One Wilde Ride Trilogy
Adrian Wilde was stoned.
He was floating on his back in the pool, considering the shapes in the clouds. His cousin Bobby was poolside, flung across a lounge chair, with this month’s copy of Guitar Player over his face. Eddie Van Halen was on the cover. Neither Eddie nor Bobby were considering much at the moment.
Adrian liked to be in the water; he could swim before he could walk. And it was nice to be mellow, while he was in the water, every now and again. It allowed him to think. It allowed him to differentiate between what was real to the world at large and what was real only to him.
He resisted the specific labels that his mother tried to buckle onto him. He preferred his aunts’ more generic exceptional. Adrian didn’t consider himself a psychic or a clairvoyant; he didn’t believe he possessed a gift of precognition or ESP. Those terms were all too narrow.
Adrian, being a musician, had come to think of it in terms of sounds and echoes. It you snap your fingers in an empty room, you’ll hear the sound twice. Adrian believed some mechanism unrevealed allowed him to see an echo of time, every now and again. It was never more than a flash, a moment, like a stutter, like a frame slipped in a movie and doubled.
He would see something happen, then it would actually happen, with barely a heartbeat’s pause in between. He might have time to blink or dodge or hold his hand out to catch something knocked over; but that was it. He couldn’t use the phenomenon to pick the winner of a horserace ahead of time, and he couldn’t summon the power at will. It was just something that happened sometimes.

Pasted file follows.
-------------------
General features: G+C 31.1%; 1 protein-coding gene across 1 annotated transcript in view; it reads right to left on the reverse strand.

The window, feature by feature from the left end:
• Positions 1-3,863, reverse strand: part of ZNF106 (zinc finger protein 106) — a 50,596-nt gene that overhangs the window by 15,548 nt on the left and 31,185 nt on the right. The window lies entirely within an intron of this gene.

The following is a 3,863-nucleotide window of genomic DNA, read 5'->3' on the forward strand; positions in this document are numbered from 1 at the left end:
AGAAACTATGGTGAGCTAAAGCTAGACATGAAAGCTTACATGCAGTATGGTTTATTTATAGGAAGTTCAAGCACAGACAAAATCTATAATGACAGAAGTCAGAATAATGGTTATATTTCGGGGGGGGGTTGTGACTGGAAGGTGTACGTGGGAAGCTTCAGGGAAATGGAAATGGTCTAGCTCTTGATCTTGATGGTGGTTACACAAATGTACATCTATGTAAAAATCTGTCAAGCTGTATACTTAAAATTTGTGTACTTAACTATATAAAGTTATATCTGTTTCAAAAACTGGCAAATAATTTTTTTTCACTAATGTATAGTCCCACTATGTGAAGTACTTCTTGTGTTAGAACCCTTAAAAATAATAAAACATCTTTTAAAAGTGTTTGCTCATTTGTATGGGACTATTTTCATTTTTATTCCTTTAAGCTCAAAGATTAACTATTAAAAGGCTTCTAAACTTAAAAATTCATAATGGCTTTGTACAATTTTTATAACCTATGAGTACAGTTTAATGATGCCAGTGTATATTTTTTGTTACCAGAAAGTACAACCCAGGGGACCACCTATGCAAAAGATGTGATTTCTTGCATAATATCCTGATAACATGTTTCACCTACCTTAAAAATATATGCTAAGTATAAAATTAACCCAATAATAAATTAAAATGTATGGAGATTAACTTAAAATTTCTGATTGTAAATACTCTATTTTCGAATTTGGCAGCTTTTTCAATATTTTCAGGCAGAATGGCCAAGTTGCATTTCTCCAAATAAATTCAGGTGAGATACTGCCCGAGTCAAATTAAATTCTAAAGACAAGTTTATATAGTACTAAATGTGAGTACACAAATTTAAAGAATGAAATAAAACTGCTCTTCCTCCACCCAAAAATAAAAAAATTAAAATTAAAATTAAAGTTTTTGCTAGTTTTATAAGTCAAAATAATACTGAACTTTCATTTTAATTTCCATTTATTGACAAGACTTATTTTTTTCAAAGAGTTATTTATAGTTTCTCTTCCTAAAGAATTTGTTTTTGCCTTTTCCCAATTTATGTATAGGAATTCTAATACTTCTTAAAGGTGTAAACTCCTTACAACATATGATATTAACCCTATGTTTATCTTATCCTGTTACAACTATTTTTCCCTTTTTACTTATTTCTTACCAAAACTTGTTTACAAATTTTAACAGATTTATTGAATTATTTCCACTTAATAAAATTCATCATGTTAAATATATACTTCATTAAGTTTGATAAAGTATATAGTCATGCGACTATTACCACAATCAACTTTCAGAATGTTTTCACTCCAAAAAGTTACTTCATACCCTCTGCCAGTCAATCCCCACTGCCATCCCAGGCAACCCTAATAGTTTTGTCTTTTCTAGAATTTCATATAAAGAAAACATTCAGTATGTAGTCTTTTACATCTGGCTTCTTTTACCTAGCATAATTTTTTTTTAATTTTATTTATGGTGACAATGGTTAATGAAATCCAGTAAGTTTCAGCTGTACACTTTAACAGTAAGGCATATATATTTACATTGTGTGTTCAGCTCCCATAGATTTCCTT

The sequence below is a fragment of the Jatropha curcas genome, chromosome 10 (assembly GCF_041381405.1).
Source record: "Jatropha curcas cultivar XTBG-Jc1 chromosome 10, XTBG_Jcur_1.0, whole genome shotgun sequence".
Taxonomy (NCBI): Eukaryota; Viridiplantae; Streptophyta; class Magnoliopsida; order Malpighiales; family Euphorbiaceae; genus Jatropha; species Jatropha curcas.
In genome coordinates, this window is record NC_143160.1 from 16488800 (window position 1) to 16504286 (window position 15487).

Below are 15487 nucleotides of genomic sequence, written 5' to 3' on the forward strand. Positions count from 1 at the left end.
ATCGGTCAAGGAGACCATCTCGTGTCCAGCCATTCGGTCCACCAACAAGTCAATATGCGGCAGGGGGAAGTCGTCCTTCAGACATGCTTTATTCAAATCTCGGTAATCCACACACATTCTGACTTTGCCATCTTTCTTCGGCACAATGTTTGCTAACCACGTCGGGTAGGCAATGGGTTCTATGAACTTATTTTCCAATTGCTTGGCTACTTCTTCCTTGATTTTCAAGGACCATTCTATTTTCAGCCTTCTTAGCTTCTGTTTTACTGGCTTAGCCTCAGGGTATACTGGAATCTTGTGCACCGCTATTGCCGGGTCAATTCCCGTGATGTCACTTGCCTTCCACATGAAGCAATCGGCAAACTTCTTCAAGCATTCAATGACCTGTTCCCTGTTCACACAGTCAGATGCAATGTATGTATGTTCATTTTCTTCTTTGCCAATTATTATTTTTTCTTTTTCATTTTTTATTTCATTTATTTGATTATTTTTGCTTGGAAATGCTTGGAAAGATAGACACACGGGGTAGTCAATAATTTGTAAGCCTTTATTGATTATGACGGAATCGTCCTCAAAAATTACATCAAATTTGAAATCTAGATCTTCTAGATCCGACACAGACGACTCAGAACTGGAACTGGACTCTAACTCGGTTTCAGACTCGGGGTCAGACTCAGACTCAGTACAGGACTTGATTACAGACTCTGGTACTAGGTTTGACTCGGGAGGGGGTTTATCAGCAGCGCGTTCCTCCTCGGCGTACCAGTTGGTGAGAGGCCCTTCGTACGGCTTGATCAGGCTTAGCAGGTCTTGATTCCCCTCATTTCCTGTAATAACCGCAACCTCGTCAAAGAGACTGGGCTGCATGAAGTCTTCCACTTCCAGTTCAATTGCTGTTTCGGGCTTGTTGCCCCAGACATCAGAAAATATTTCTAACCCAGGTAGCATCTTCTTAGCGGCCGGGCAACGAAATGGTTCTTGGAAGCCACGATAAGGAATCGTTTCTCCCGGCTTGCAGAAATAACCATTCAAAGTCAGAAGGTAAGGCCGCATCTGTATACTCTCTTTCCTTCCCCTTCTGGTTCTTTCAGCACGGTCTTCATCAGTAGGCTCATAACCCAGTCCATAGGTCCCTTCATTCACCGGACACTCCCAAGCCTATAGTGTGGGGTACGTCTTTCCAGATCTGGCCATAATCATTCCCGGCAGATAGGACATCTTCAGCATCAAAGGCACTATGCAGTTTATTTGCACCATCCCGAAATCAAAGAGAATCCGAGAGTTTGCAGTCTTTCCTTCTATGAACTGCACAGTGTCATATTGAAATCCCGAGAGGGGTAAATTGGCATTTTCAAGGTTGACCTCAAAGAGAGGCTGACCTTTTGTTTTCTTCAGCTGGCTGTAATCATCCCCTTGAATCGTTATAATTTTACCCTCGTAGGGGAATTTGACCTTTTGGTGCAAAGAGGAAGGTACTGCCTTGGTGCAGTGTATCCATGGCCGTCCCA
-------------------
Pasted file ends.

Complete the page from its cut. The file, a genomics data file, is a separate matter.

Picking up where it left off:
Corollary to this talent, however, was Adrian’s ability to hear a flash of thought before someone said it, or more importantly, before they didn’t say it. He considered this gift far more useful, because it was under his control. Sometimes he just had to look at a person and he could actually hear their precise thoughts, as if they were speaking to him. Other times, he was just able to get a vague vibe – nothing more concrete than a nebulous mood.
It wasn’t like Adrian could sustain this peek into people’s thoughts; it wasn’t like the whole splashing, swirling stream of others’ consciousness was open to him. He didn’t have access to the entire text of their inner monologues; just a few words, or perhaps a declarative sentence. No paragraphs. Adrian couldn’t do it with everyone. He couldn’t read his aunts or his dad at all, while from his mom he got only emotions: love, confidence, occasionally fear.
While Adrian could sometimes guess what his cousin Bobby was going to say or do next out of familiarity, and while he could also sporadically hear it – Adrian and his younger cousin Nick were telepathic. It was a two-way street between them, as it never was with anyone else: Adrian heard Nick’s thoughts in his mind because Nick put them there. To answer his cousin, all Adrian had to do was think what should be said in reply.
Other Books in the Series: